Who cares about the Nazi Holocaust? It was 70 years ago, after all. Yom HaShoah, the Holocaust Day of Remembrance, observed this coming Monday, might come and go without being noticed by the general public. However, there are important lessons to take from this day, and from that unforgettable time of history. These are lessons about justice and tolerance, of how debased human behavior can become, and how people can find a way to reach their higher selves.
Yom HaShoah services focus on memorializing those whose lives were taken, and not so much on the atrocities that caused their deaths. The services are solemn, with memorial yahrzeit candles, poetry, such as from Hannah Szenes (see below), and music, such as Zog Nit Keyn Mol, the “Partisan song,” a Yiddish song which was sung by Jewish partisans in the resistance movement during the war.
There is a saying in the Jewish tradition that to save one life is like saving all of creation. Many risked their lives to do just that, and there is a place in Jerusalem where they are honored. Yad Vashem (literally, the hand of the name) is a museum and educational and research center, serving as a living memorial to the Holocaust. It both safeguards memory of the past as well as imparting meaning for future generations. Righteous gentiles – those who saved lives during the Holocaust – who receive a Yad Vashem plaque are considered to be of the highest distinction.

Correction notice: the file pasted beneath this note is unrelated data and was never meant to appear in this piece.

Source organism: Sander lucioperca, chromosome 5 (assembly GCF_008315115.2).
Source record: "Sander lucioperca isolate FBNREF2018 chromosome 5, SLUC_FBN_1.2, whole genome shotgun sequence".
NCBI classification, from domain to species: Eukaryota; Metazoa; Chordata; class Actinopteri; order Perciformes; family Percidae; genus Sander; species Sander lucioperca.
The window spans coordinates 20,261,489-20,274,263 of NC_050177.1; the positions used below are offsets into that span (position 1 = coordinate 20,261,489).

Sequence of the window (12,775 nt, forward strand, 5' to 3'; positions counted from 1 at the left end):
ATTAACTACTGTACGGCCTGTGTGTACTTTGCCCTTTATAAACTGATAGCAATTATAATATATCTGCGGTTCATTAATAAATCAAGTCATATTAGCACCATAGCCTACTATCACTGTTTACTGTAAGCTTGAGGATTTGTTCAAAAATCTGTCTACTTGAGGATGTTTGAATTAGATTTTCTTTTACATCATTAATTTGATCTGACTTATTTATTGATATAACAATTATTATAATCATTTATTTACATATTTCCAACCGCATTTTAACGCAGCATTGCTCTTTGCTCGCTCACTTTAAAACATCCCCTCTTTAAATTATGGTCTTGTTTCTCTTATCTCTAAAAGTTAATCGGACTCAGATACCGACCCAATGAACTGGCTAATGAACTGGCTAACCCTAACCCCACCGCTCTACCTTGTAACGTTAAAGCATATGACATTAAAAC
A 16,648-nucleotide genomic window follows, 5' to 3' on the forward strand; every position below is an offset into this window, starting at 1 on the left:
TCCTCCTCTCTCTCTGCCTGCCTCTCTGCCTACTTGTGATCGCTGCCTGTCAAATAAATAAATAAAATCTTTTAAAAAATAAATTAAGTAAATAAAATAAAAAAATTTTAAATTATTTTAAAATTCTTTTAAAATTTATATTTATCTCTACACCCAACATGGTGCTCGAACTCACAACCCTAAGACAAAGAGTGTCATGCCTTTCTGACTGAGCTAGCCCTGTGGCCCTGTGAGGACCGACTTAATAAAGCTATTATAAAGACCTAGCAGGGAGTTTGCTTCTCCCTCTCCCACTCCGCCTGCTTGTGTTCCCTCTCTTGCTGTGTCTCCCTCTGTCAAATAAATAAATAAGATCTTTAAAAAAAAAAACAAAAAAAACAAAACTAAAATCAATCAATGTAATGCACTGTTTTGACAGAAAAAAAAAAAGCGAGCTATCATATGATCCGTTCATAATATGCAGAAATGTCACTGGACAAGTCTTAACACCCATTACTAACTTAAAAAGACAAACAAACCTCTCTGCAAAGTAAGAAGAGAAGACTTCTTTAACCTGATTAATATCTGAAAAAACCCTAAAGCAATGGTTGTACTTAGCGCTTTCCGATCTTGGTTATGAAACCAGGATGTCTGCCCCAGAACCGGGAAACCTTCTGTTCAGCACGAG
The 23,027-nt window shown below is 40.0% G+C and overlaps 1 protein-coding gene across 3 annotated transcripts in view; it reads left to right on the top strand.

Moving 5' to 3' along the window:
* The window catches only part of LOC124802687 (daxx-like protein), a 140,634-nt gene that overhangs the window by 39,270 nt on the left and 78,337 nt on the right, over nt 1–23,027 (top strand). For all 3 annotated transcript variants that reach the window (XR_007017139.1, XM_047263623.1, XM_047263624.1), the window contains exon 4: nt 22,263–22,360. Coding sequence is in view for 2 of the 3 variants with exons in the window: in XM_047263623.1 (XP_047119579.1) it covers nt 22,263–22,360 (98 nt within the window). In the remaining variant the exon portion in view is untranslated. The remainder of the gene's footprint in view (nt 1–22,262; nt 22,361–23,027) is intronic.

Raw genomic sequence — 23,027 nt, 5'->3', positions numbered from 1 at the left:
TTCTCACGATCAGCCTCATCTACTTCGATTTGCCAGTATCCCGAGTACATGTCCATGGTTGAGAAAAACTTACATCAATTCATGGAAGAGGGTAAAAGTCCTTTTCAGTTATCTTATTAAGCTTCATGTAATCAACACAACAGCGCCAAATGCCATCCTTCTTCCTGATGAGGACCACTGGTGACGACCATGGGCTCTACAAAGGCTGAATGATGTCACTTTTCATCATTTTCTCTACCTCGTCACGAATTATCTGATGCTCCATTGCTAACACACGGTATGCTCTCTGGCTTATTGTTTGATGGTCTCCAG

Never again, and zachor are the two mottos of Yom HaShoah. The word zachor means to remember. It is essential in Jewish tradition to remember what has transpired in the past. This is done in the hope that former mistakes will not be repeated going forward, and to retain in the heart the spirits and lives of those who have passed on. This is especially true if death is sudden and violent, as in the Holocaust, for there is no time to say good-bye.
At the conclusion of every Jewish religious service is the Kaddish (prayer for the dead), which gives congregants the opportunity to pay respect to those who have passed – both those who were part of the circle or family, and as the rabbis say, those who lie in unmarked graves who have no one to say kaddish for them. The kaddish gives mourners an opportunity to not only remember their loved ones, but also to have community support embrace them in their grieving. Having someone say kaddish for a person who has died is of utmost importance in the Jewish religion.
In the words of Hannah Szenes (1921-1944), a Hungarian Jew, national heroine, who parachuted into Yugoslavia during World War II to help save Hungarian Jews about to be deported to Auschwitz “Blessed is the match”:
Why indeed remember the Nazi Holocaust? It is to ensure that such atrocities never again occur … to recall the spirits of those taken too soon … and to pay homage to the righteous who risked their lives to save others. According to the honorific for the dead in Judaism, לברכה זיכרונו (zikhrono livrakha) may the memories of the six million always be for a blessing.
By Fern Remedi-Brown
Fern Remedi-Brown writes on global social justice issues (human rights, LGBT, health care and education access, immigration, refugees, Nazi Holocaust) for Guardian Liberty Voice.
The Rabbinical Assembly